Officials say it was "intentional exploitation," while some inmates' families described it as more of a "glitch."
Either way, reports that 364 Idaho inmates had a quarter-million dollars in credits improperly applied to their JPay tablet accounts had many on social media rooting for the prisoners.
Officials said the improper credits occurred when individuals placed products in their digital shopping carts and then removed them in a way that created a credit that was added to their total funds available.
Idaho Department of Correction investigators discovered the issue earlier this month, and the department has taken disciplinary action against those who received credits, contending the actions were intentional.
The hand-held computer tablets are popular in prisons across the country, and they are made available to Idaho inmates through a contract with CenturyLink and JPay. The tablets allow inmates to email their families and friends, purchase and listen to music or play simple electronic games.
The services come at a steep cost for inmates and their loved ones. For example, sending a one-page email from an Idaho prison costs about 50 cents.
Idaho inmates who have prison jobs make between 10 and 90 cents an hour. That means some inmates must work five hours to afford to send one email.
Cheaper options aren't available because JPay and similar companies negotiate with prison facilities to hold monopoly contracts that make them the only provider of email and other services.
The recent hack — or glitch, depending on who you ask — seemed akin to a Robin Hood story for some.
Cara Berg Powers, executive director of the Transformative Culture Project in Massachusetts, was among those voicing support for the inmates on Twitter.
"Because we keep using technology and private corporations to make experiences for prisoners and their loved ones less and less humane," she wrote in one tweet.
She went on to say the inmates should all be offered coding jobs, and joked that the credits likely were only enough to purchase a single bag of chips.
It's hard to feel bad when a company that charges 47 cents for an email accidentally lets some people send emails for free, said Peter Wagner, executive director of Prison Policy Initiative, an advocacy group that has fought to limit the prices companies can charge inmates for things like phone calls.
"These are the poorest folks in the state … and they are being asked to pay unreasonable sums of money to stay in touch with their loved ones," Wagner said, noting that one in four women in America have an incarcerated loved one.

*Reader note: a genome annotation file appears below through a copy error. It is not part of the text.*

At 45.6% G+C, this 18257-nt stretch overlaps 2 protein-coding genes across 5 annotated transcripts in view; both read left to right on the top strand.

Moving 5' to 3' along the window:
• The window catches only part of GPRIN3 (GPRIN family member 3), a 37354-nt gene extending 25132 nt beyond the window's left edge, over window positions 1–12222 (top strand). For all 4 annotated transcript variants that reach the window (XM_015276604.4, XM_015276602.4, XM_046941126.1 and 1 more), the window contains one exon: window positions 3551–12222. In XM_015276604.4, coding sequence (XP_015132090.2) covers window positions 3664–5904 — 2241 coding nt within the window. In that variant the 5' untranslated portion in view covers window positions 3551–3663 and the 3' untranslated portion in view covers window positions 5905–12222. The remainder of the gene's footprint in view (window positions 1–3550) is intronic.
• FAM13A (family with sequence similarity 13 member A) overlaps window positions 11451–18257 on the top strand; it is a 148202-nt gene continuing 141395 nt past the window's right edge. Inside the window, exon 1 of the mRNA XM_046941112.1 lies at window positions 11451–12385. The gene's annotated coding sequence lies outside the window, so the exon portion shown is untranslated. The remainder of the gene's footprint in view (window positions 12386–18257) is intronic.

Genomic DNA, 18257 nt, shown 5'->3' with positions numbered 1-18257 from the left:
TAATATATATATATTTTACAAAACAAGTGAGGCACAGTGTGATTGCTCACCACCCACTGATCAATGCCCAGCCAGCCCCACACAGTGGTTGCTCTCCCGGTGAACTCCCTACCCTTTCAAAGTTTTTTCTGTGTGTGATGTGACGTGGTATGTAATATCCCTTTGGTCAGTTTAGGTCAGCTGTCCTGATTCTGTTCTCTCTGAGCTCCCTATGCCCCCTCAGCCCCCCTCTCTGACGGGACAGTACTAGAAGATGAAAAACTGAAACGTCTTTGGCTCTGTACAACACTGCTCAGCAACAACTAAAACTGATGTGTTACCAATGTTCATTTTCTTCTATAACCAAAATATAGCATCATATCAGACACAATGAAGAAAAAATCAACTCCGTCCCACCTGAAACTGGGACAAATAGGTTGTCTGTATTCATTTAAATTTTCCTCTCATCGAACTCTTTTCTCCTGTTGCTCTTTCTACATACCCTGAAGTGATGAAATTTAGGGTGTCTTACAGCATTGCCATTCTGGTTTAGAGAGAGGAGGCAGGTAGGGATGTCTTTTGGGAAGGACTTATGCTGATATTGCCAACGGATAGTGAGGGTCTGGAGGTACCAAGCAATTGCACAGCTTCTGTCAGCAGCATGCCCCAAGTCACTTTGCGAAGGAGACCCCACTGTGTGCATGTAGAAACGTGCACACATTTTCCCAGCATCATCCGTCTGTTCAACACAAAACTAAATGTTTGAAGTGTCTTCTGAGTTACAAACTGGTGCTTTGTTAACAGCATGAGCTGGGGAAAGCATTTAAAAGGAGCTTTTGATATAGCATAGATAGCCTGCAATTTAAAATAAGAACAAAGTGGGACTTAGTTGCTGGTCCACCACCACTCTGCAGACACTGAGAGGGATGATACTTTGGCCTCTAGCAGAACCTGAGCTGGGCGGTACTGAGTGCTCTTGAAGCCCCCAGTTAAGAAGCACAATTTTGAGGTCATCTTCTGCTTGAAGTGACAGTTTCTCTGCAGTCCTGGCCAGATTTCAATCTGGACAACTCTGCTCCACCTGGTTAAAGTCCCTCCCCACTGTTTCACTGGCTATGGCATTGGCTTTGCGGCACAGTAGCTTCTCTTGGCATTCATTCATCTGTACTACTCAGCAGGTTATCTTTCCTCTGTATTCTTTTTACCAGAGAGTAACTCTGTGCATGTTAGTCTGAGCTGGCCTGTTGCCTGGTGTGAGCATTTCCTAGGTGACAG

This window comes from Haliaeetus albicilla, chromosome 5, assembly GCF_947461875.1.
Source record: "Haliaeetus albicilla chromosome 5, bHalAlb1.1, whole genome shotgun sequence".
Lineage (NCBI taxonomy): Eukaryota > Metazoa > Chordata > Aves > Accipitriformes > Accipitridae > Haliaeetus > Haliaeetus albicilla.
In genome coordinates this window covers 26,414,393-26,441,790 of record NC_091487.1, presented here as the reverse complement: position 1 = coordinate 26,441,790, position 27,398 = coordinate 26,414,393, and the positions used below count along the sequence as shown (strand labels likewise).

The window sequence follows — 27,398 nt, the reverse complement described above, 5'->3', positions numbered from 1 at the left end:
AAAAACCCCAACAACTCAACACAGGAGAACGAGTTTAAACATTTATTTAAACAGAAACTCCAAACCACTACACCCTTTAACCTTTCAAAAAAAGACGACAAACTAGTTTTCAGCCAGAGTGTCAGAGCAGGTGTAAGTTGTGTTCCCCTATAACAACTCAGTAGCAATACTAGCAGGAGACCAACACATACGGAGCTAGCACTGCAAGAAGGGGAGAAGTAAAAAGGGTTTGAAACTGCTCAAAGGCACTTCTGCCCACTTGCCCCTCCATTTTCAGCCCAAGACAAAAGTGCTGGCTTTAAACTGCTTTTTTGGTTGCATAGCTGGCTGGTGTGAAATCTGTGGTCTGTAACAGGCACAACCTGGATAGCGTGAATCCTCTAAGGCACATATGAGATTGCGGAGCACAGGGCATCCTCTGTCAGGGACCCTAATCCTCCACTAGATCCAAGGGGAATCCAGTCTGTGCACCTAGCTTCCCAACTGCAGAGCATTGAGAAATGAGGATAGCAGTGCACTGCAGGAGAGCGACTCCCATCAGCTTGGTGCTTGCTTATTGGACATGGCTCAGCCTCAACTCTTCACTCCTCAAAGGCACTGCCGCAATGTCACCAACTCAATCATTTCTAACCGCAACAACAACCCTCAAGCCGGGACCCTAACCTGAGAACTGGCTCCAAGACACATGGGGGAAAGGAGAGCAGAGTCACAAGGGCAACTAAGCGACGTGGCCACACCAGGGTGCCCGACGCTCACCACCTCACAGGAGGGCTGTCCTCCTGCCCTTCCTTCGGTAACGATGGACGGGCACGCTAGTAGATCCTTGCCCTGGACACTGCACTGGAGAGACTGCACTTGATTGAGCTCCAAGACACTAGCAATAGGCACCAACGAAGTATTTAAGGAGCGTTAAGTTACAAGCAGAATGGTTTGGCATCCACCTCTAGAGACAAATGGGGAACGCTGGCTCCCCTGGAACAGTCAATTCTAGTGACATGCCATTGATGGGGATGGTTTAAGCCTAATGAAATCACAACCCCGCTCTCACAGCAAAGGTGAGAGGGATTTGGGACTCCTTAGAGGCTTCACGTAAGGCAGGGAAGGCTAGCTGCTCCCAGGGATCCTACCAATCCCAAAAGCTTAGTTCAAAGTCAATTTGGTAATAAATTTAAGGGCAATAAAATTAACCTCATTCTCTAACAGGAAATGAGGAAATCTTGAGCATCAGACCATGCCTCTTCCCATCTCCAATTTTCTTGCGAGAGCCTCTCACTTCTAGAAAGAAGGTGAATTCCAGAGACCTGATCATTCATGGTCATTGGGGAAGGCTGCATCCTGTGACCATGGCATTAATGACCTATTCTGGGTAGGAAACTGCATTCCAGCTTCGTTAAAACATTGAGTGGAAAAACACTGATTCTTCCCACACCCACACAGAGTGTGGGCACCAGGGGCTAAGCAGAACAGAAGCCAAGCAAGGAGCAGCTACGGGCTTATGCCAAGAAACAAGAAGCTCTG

JPay spokesperson Jade Trombetta said in a prepared statement that the company invests millions of dollars to create secure products and pointed out that the price of an email typically runs less than a stamp.
"These products help incarcerated Americans stay connected with loved ones, provide access to educational tools, assist in the rehabilitation process and offer other services that would otherwise be unavailable in jails and prisons," Trombetta said.
Idaho Department of Correction spokesman Jeff Ray has stressed that the agency believes inmates deliberately took advantage of the issue to boost their own accounts.
"This conduct was intentional, not accidental. It required a knowledge of the JPay system and multiple actions by every inmate who exploited the system's vulnerability," Ray said in a prepared statement.
Of the 364 inmates who allegedly exploited the issue, 50 credited their accounts in amounts exceeding $1,000. One inmate had a credit that was just under $10,000. In all, a total of nearly $225,000 was directed into inmate accounts.
Ray said the inmates involved were being given disciplinary offense reports by prison officials, which means they could lose privileges or be moved to stricter security classification levels. The disciplinary reports can also hurt an inmate's chance of receiving parole.
Melissa King of Douglasville, Georgia, said her brother, an Idaho inmate, is nearing his release date but now fears he won't get out because he received a disciplinary report after receiving a $380 credit from JPay.
She said her brother described the credit as a "misapplied payment from JPay" that he did nothing to obtain.
"I'm trying to get to the bottom of it from states away," King said. "They're saying that it was basically a misapplied payment, something that can happen with your bank or anybody else."
King said her family is willing to pay back the money, but first she wants an itemized statement from JPay showing the transfer and how it was spent. She says she's asked the company for a statement for six days but has yet to receive a response.
Inmates often rely on deposits from families and friends into their JPay and other accounts. Those deposits also come with fees: In Idaho, a $20 deposit to an inmate's account comes with a $3.50 charge.
"It's not like they (the inmates) went to the bank and then went on a shopping spree. They're sitting there waiting for blind payments from people on the outside," King said.
So far, JPay has recovered more than $65,000 in credits, and the company has suspended the ability of the inmates to download music and games until they compensate JPay for its losses, Ray said. The inmates can still send and receive emails, however.
This story has been updated to correct the name of an inmate advocacy group, Prison Policy Initiative.